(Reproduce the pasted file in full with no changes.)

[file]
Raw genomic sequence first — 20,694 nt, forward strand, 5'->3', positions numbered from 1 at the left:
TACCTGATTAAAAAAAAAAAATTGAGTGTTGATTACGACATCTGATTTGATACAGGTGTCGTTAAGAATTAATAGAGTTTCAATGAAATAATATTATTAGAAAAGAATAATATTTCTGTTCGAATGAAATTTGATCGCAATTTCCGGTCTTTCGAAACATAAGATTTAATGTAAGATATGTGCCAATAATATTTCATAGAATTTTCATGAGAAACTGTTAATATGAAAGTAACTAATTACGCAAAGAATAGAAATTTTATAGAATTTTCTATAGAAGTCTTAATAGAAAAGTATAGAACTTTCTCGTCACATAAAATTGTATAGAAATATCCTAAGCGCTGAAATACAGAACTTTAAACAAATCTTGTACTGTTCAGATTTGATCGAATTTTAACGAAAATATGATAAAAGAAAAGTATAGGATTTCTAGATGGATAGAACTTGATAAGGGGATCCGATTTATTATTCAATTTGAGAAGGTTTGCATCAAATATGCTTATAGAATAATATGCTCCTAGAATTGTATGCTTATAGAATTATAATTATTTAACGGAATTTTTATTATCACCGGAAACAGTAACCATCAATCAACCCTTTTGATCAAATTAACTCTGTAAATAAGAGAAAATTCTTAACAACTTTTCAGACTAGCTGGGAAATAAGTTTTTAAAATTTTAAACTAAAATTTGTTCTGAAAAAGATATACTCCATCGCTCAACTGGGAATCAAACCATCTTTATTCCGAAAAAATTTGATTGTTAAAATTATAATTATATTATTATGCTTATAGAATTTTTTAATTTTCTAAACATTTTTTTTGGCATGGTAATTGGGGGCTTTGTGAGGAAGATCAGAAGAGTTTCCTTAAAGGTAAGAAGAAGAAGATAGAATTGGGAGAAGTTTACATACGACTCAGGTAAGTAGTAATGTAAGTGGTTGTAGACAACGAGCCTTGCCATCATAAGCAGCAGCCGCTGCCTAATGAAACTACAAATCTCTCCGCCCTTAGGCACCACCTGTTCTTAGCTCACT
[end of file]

Raw genomic sequence first — 20,694 nt, forward strand, 5'->3', positions numbered from 1 at the left:
TACCTGATTAAAAAAAAAAAATTGAGTGTTGATTACGACATCTGATTTGATACAGGTGTCGTTAAGAATTAATAGAGTTTCAATGAAATAATATTATTAGAAAAGAATAATATTTCTGTTCGAATGAAATTTGATCGCAATTTCCGGTCTTTCGAAACATAAGATTTAATGTAAGATATGTGCCAATAATATTTCATAGAATTTTCATGAGAAACTGTTAATATGAAAGTAACTAATTACGCAAAGAATAGAAATTTTATAGAATTTTCTATAGAAGTCTTAATAGAAAAGTATAGAACTTTCTCGTCACATAAAATTGTATAGAAATATCCTAAGCGCTGAAATACAGAACTTTAAACAAATCTTGTACTGTTCAGATTTGATCGAATTTTAACGAAAATATGATAAAAGAAAAGTATAGGATTTCTAGATGGATAGAACTTGATAAGGGGATCCGATTTATTATTCAATTTGAGAAGGTTTGCATCAAATATGCTTATAGAATAATATGCTCCTAGAATTGTATGCTTATAGAATTATAATTATTTAACGGAATTTTTATTATCACCGGAAACAGTAACCATCAATCAACCCTTTTGATCAAATTAACTCTGTAAATAAGAGAAAATTCTTAACAACTTTTCAGACTAGCTGGGAAATAAGTTTTTAAAATTTTAAACTAAAATTTGTTCTGAAAAAGATATACTCCATCGCTCAACTGGGAATCAAACCATCTTTATTCCGAAAAAATTTGATTGTTAAAATTATAATTATATTATTATGCTTATAGAATTTTTTAATTTTCTAAACATTTTTTTTGGCATGGTAATTGGGGGCTTTGTGAGGAAGATCAGAAGAGTTTCCTTAAAGGTAAGAAGAAGAAGATAGAATTGGGAGAAGTTTACATACGACTCAGGTAAGTAGTAATGTAAGTGGTTGTAGACAACGAGCCTTGCCATCATAAGCAGCAGCCGCTGCCTAATGAAACTACAAATCTCTCCGCCCTTAGGCACCACCTGTTCTTAGCTCACT